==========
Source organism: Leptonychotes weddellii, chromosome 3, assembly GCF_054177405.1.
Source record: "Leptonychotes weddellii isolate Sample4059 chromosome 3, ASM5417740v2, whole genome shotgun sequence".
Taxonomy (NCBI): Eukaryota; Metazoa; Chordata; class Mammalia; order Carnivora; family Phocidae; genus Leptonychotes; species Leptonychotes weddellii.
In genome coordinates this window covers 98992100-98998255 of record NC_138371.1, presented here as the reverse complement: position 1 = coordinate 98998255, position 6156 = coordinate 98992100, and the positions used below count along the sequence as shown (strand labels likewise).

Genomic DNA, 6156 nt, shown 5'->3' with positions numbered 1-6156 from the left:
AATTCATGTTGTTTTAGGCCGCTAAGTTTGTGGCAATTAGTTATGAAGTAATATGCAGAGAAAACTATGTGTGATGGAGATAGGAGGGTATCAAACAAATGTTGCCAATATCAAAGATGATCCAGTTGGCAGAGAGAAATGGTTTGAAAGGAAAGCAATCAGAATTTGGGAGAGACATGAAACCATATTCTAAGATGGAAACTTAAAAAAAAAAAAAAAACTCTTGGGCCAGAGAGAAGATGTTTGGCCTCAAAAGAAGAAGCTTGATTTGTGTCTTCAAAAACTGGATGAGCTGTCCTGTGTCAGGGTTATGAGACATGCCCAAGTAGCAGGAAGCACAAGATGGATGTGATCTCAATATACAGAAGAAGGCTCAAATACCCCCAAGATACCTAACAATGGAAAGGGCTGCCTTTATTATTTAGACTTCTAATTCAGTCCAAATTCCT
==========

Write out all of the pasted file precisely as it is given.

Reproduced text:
Source organism: Leptonychotes weddellii, chromosome 3, assembly GCF_054177405.1.
Source record: "Leptonychotes weddellii isolate Sample4059 chromosome 3, ASM5417740v2, whole genome shotgun sequence".
Taxonomy (NCBI): Eukaryota; Metazoa; Chordata; class Mammalia; order Carnivora; family Phocidae; genus Leptonychotes; species Leptonychotes weddellii.
In genome coordinates this window covers 98992100-98998255 of record NC_138371.1, presented here as the reverse complement: position 1 = coordinate 98998255, position 6156 = coordinate 98992100, and the positions used below count along the sequence as shown (strand labels likewise).

Genomic DNA, 6156 nt, shown 5'->3' with positions numbered 1-6156 from the left:
AATTCATGTTGTTTTAGGCCGCTAAGTTTGTGGCAATTAGTTATGAAGTAATATGCAGAGAAAACTATGTGTGATGGAGATAGGAGGGTATCAAACAAATGTTGCCAATATCAAAGATGATCCAGTTGGCAGAGAGAAATGGTTTGAAAGGAAAGCAATCAGAATTTGGGAGAGACATGAAACCATATTCTAAGATGGAAACTTAAAAAAAAAAAAAAAACTCTTGGGCCAGAGAGAAGATGTTTGGCCTCAAAAGAAGAAGCTTGATTTGTGTCTTCAAAAACTGGATGAGCTGTCCTGTGTCAGGGTTATGAGACATGCCCAAGTAGCAGGAAGCACAAGATGGATGTGATCTCAATATACAGAAGAAGGCTCAAATACCCCCAAGATACCTAACAATGGAAAGGGCTGCCTTTATTATTTAGACTTCTAATTCAGTCCAAATTCCT